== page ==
Where Is Everybody?

Ok. State of the Union here. 1 book published, 1 book in the can, 2 nearing completion (I hope). A lot of revision to be done. And where am I? Not very far, but then I didn’t expect to be much farther. I *hoped* I would be much farther, but didn’t expect it. In fact, I expected exactly what I’ve got.

What I did not expect was how cloistered the author community is on social media. Authors buying each other’s books, lifting each other up, and soliciting each other’s support. Which is good. Or would be good, if it wasn’t for the fact that it wasn’t just to other authors. Which is an inherent problem, as they have their own books to sell and trumpet. And let me tell you, there are enough authors out there or people trying to become authors that their followers are frighteningly stacked with each other. Again, which is fine. We need each other. I support each and every one of you.

But the problem yet remains. In sum, we are selling books to authors trying to sell books to authors trying to sell books to authors trying… And so on. It is an ouroboros of grift. And when I say grift here, I don’t mean it (not entirely anyways) in a negative fashion. There is a level of grift in any job. I grift any time I jump into someone’s group self-promo thread. I grift when I post a book announcement. I grift when I try to sell myself so that I can sell my books. Few of us, I think, are *really* (or ubiquitously) interested in one another or in one another’s work. It would sincerely become tiring if we maintained that level of interpersonal investiture. And besides: why should we?

It’s a strange thing, and it happens no less in traditional publishing. Outside of a few big names who draw their own self-sustaining audiences, the rest of the culture relies on itself to pass the same list of names around in hopes of striking some imaginary gold mine. As if this award or that feature or interview will be the magical one to draw in that readership we all lust after. Sometimes it is. We certainly have our success stories in this regard. But we must regard it at some point as something of a myth. The “overnight success”, the “meteoric rise”. It often comes, when it comes at all, at the end of a long road or with the helping hand of a patron already in the scene. Even then the principle remains. We rely on outside factors to gain success. At best, we are Johnny Come-lately’s to the game. At worst, the game was rigged to begin with.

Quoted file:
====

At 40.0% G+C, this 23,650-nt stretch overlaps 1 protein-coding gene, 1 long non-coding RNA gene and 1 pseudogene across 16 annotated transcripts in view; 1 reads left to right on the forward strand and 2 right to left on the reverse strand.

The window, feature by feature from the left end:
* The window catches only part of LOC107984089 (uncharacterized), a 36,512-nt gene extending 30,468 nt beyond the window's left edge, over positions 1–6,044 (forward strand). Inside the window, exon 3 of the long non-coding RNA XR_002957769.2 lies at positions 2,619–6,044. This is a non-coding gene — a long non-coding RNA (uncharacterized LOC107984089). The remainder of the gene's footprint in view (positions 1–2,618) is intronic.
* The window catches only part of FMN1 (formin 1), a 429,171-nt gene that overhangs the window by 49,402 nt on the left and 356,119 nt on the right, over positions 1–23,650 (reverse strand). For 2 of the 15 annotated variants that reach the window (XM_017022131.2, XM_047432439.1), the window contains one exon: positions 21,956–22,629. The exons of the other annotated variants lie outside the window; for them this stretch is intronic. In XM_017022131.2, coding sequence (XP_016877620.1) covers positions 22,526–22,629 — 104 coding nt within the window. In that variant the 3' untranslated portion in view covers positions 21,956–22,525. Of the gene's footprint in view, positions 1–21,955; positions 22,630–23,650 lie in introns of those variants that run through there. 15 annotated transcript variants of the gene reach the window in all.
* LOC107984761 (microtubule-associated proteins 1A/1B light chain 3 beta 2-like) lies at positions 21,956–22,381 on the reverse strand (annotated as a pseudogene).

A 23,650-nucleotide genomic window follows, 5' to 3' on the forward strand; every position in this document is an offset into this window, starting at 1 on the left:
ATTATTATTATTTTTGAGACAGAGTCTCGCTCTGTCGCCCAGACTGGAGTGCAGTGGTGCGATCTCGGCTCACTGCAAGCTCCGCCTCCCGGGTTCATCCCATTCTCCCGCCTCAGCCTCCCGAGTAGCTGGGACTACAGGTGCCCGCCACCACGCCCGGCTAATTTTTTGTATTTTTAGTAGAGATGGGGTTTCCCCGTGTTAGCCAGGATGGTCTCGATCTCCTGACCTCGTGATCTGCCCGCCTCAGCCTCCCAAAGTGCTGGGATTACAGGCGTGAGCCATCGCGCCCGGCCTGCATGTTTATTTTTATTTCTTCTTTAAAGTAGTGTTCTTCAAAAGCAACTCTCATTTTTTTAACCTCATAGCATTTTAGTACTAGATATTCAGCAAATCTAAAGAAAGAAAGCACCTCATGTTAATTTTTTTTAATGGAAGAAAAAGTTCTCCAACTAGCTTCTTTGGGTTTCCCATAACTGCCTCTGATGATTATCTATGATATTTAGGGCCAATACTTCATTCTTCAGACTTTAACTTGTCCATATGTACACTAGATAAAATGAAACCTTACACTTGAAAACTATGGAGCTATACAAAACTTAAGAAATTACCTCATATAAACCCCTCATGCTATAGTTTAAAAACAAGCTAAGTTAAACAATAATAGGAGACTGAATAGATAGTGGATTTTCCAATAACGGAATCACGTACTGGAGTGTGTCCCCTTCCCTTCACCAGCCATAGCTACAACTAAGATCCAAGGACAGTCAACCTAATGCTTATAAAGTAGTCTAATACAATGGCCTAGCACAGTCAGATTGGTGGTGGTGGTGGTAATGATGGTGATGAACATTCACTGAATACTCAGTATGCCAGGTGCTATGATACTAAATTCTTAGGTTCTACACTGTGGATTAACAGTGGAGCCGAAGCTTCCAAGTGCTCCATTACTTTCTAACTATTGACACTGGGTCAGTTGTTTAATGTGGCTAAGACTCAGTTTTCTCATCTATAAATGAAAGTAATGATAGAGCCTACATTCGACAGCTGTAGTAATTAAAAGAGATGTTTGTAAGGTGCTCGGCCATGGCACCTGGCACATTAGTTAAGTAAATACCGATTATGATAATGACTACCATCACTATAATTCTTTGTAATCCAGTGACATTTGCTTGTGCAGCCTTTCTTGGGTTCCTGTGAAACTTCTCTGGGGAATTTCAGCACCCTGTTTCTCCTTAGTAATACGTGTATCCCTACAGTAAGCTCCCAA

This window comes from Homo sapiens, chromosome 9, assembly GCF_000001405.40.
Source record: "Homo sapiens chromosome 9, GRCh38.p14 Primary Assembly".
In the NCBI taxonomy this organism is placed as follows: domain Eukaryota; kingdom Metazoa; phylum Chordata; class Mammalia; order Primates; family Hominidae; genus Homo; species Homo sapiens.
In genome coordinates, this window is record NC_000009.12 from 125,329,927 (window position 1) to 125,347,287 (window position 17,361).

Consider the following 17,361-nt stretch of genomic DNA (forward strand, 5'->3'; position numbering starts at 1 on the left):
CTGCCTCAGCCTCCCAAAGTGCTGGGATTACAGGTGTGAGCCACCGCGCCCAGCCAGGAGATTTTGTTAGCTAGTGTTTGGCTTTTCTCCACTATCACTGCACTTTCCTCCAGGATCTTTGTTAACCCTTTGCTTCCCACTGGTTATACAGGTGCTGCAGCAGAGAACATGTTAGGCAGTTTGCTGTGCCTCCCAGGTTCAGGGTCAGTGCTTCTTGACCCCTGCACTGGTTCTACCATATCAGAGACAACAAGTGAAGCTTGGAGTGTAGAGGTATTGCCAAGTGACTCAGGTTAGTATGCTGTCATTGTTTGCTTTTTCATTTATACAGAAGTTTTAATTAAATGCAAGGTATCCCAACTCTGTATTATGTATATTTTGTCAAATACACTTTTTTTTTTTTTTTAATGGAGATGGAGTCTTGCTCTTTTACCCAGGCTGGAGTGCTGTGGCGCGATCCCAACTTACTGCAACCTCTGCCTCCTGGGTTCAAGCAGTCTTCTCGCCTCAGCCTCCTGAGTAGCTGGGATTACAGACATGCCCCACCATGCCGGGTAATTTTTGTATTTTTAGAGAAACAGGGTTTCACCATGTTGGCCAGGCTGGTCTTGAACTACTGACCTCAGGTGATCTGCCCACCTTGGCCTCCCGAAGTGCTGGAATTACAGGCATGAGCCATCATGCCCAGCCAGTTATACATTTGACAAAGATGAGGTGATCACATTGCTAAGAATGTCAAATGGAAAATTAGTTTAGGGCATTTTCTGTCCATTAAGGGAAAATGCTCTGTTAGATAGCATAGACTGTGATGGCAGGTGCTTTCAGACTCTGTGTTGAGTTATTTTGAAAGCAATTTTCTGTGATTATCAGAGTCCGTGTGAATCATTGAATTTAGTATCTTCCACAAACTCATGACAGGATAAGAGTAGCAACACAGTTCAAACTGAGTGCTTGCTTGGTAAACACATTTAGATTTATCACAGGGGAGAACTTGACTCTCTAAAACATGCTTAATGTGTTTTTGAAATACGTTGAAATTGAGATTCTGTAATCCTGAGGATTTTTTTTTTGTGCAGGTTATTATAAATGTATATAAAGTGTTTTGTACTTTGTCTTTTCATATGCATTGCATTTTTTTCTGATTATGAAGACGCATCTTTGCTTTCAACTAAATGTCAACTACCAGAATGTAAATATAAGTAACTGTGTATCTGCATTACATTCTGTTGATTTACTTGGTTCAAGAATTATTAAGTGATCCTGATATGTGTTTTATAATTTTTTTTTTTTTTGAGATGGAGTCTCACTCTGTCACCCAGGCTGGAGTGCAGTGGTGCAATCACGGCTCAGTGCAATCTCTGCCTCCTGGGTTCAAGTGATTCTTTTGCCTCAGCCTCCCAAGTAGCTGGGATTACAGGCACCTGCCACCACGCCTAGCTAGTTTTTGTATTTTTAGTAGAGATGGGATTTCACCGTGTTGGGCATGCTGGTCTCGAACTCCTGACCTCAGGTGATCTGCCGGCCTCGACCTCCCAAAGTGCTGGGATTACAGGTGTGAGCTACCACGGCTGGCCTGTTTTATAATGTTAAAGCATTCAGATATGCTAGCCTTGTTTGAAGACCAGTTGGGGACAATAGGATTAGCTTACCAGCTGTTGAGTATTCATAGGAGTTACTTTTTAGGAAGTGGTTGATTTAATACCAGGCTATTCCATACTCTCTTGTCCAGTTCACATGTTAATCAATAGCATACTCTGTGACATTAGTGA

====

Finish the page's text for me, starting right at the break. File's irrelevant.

And it’s turtles all the way down.

The reviewers are tied in with the authors, the former relying on access to the latter to maintain the longevity of their relevancy and the latter relying on the former to maintain access to something resembling a prospective fanbase. But here again, that fanbase is largely other reviewers and authors! It’s why a fair few writers pick up award after award and you will never hear from them without tapping into this underground of online communities and review blogs. I have cruised the Speculative Fiction section at bookstore after bookstore for about as long as I’ve been alive and in recent years I have begun to only very rarely stumble upon anyone who, upon further inspection, is actually pretty big name or up-n’-comer in the genre. They simply do not exist in physical space much of the time.

Which is not to say any of this is necessarily bad. Any way to get ahead, I guess. But it does create a system of connections in which each individual relies upon the other so completely that their objectivity is called into question. It is hard to overstate how problematic this becomes when concomitant with a lack of any really invested fanbase or community beyond the authors and reviewers, even more so when we take human nature into account and the conflict that can bring. There’s a kind of tension. Things go unquestioned. The issues of the day are relied upon to draw an audience that otherwise fails to show up. Placating, pandering, whatever you want to call it, has become the mode of creating an audience and maintaining relevancy in some cases, submitting oneself to the dominant narrative and losing one’s originality to it.

But that is a much larger question than I can answer, if at all, in a blog post.

The larger issue is how do you not necessarily circumvent the above–which I don’t endorse, I enjoy being involved in this community–but tap into this kind of faceless readership that buys or otherwise consumes without interacting. There’s some bridge I’m missing, I feel. Some gap that I see, but can’t identify. It’s sad because I really want to try and connect with a readership, to make some tangible effort in this regard, as opposed to casting a net out into oblivion and hoping someone stumbles into it. Which is all that the above really is as far as I can see. Possibly. I’m not one to sift for gold or even really lace blasting charges across the landscape. But I am one for doing the work. Oh, man, I’ll do the work. Until my fingers bleed. But I’d really like to know what work to do.

In short, tell me where to find you! I hope I see you out there.

Leave a Reply

Fill in your details below or click an icon to log in:

WordPress.com Logo

You are commenting using your WordPress.com account. Log Out /  Change )

Google photo

You are commenting using your Google account. Log Out /  Change )

Twitter picture

You are commenting using your Twitter account. Log Out /  Change )

Facebook photo

You are commenting using your Facebook account. Log Out /  Change )

Connecting to %s